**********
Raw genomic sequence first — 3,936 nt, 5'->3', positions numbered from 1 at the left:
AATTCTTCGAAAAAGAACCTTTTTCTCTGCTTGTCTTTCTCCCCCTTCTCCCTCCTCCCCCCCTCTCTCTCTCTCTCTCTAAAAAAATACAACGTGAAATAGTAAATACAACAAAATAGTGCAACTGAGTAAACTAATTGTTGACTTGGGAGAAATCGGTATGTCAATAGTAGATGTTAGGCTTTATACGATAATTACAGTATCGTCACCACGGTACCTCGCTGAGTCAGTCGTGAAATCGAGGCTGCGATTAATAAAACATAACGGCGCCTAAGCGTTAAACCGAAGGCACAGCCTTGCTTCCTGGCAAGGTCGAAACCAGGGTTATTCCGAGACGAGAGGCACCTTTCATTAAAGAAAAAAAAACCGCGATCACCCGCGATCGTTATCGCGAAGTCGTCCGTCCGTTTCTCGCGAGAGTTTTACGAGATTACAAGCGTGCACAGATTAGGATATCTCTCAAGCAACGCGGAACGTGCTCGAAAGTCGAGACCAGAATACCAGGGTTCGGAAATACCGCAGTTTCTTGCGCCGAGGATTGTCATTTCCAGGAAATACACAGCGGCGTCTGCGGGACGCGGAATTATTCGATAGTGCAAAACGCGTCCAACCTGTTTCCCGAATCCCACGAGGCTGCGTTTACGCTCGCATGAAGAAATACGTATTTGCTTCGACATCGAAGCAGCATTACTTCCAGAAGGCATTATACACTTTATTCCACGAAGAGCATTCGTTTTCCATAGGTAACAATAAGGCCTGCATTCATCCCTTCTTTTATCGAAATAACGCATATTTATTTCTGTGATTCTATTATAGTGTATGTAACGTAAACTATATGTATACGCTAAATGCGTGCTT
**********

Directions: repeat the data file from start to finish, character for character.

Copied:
Raw genomic sequence first — 3,936 nt, 5'->3', positions numbered from 1 at the left:
AATTCTTCGAAAAAGAACCTTTTTCTCTGCTTGTCTTTCTCCCCCTTCTCCCTCCTCCCCCCCTCTCTCTCTCTCTCTCTAAAAAAATACAACGTGAAATAGTAAATACAACAAAATAGTGCAACTGAGTAAACTAATTGTTGACTTGGGAGAAATCGGTATGTCAATAGTAGATGTTAGGCTTTATACGATAATTACAGTATCGTCACCACGGTACCTCGCTGAGTCAGTCGTGAAATCGAGGCTGCGATTAATAAAACATAACGGCGCCTAAGCGTTAAACCGAAGGCACAGCCTTGCTTCCTGGCAAGGTCGAAACCAGGGTTATTCCGAGACGAGAGGCACCTTTCATTAAAGAAAAAAAAACCGCGATCACCCGCGATCGTTATCGCGAAGTCGTCCGTCCGTTTCTCGCGAGAGTTTTACGAGATTACAAGCGTGCACAGATTAGGATATCTCTCAAGCAACGCGGAACGTGCTCGAAAGTCGAGACCAGAATACCAGGGTTCGGAAATACCGCAGTTTCTTGCGCCGAGGATTGTCATTTCCAGGAAATACACAGCGGCGTCTGCGGGACGCGGAATTATTCGATAGTGCAAAACGCGTCCAACCTGTTTCCCGAATCCCACGAGGCTGCGTTTACGCTCGCATGAAGAAATACGTATTTGCTTCGACATCGAAGCAGCATTACTTCCAGAAGGCATTATACACTTTATTCCACGAAGAGCATTCGTTTTCCATAGGTAACAATAAGGCCTGCATTCATCCCTTCTTTTATCGAAATAACGCATATTTATTTCTGTGATTCTATTATAGTGTATGTAACGTAAACTATATGTATACGCTAAATGCGTGCTT